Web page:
When one thinks of Ealing comedies, yes, Kind Hearts And Coronets comes to mind, as does The Titfield Thunderbolt but so too does this and with some justification. Whisky Galore! is an enormously funny and life-affirming film that confidently mixes laughs with a way of life that is disappearing with every passing year. As such, it's a wonderful film that leaves the viewer with a smile as wide as the sky over Todday.
Whisky Galore! is a glorious-looking film on this DVD, with an almost perfect transfer from Optimum. Noise is almost non-existent and the contrast in the picture is simply beautiful, with a very complementary sharpness to the image. It's a DVD like this that make you wonder if the move to colour was an altogether wise idea so well does the story, production and look of the film work in combination with one another.
The mono soundtrack is just as good and the only criticism that one can make of it is the lack of subtitles, which is a major oversight by the DVD production company. Given the capacity of a DVD and the relative lack of features on Disc One, space is in no way an issue, which leads one to assume it was either laziness or a lack of interest in making a film such as this accessible to a hard-of-hearing audience. Either way, it's a shame that Optimum couldn't find either the time or resources to improve this part of the DVD production.
Introduction by George Perry (5m06s): Perry, who is the author of Forever Ealing, places Whisky Galore! in context with other films from Ealing Studios as well as the time in which it was made. In particular, Perry, following an discussion of the plot, talks about the political influence that was at play in the US at the time that the film was made and how the enjoyment of the whisky from the ship was downplayed to suit states that urged temperance.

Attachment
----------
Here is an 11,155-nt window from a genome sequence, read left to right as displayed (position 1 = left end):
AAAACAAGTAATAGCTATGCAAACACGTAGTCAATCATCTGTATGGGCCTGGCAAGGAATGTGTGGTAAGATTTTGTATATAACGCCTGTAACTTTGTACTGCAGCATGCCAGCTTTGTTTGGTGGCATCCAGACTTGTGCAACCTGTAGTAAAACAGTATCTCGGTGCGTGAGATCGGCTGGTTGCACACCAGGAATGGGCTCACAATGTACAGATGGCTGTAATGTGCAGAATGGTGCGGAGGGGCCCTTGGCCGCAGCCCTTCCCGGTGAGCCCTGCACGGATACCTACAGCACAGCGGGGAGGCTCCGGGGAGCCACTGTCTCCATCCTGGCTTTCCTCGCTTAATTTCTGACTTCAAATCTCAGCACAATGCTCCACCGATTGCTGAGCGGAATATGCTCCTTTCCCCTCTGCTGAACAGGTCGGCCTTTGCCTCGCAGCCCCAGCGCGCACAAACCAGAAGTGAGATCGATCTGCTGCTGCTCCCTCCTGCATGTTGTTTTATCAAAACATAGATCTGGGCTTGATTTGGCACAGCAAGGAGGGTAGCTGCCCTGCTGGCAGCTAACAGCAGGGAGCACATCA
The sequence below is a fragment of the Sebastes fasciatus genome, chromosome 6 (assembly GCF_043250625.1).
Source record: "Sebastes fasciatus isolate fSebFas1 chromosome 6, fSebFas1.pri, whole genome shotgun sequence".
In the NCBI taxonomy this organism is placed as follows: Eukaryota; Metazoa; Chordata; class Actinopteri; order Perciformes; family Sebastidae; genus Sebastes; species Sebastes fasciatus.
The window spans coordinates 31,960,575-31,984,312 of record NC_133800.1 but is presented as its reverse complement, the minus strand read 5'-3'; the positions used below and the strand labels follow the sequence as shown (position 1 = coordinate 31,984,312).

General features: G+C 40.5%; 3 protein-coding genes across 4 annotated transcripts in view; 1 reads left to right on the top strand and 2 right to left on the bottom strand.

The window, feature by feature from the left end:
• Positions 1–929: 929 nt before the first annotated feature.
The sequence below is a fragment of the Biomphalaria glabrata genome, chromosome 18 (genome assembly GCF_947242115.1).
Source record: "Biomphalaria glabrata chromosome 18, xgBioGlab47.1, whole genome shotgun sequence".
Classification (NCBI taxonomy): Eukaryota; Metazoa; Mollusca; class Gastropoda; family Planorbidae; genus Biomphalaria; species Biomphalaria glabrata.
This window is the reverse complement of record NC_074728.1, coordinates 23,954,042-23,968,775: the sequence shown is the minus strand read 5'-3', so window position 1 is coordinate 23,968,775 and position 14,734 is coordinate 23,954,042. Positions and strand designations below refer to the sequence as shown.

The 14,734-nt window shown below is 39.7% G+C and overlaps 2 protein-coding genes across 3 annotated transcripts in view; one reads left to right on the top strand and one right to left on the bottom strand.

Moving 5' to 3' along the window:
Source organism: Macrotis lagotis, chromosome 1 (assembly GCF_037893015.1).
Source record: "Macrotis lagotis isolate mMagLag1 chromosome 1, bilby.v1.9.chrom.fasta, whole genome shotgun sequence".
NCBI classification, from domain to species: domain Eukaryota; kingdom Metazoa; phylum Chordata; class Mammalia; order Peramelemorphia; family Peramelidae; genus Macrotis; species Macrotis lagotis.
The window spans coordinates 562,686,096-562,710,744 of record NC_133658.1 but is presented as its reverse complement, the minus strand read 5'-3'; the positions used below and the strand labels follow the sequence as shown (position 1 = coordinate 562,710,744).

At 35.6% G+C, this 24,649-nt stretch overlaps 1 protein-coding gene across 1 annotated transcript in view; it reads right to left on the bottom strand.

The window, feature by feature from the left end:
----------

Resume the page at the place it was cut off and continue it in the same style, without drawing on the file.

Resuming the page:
Audio Commentary: John Ellis, who is considered something of an expert of British films from a book on Ealing Studios as well as the Distilling Whisky Galore! feature that has been included on this DVD's second disc, contributes a commentary that takes it for granted that the viewer has more than a passing knowledge of the film and goes instead for detail and lots of it. There are still many gaps in Ellis' commentary, mind, but for sheer amount of detail, it's hard to be particularly critical about it. Ellis refers to many texts throughout, including Mackenzie's novel and Alexander Mackendrick's On Filmmaking and despite what knowledge of the film you may bring to a viewing of this DVD, I guarantee that you will learn something from listening to Ellis.
The Ealing Comedy Poster Gallery: Almost a greatest hits of British comedy, this gallery ignores the best-known Ealing comedies for reproductions of the posters for Champagne Charlie, It Always Rains On Sunday , The Maggie and Whisky Galore!
Trailers: A small selection of trailers for other releases from the Optimum Classics range have been included here - It Always Rains On Sunday (2m33s), Moby Dick (3m04s) and Breathless (2m02s).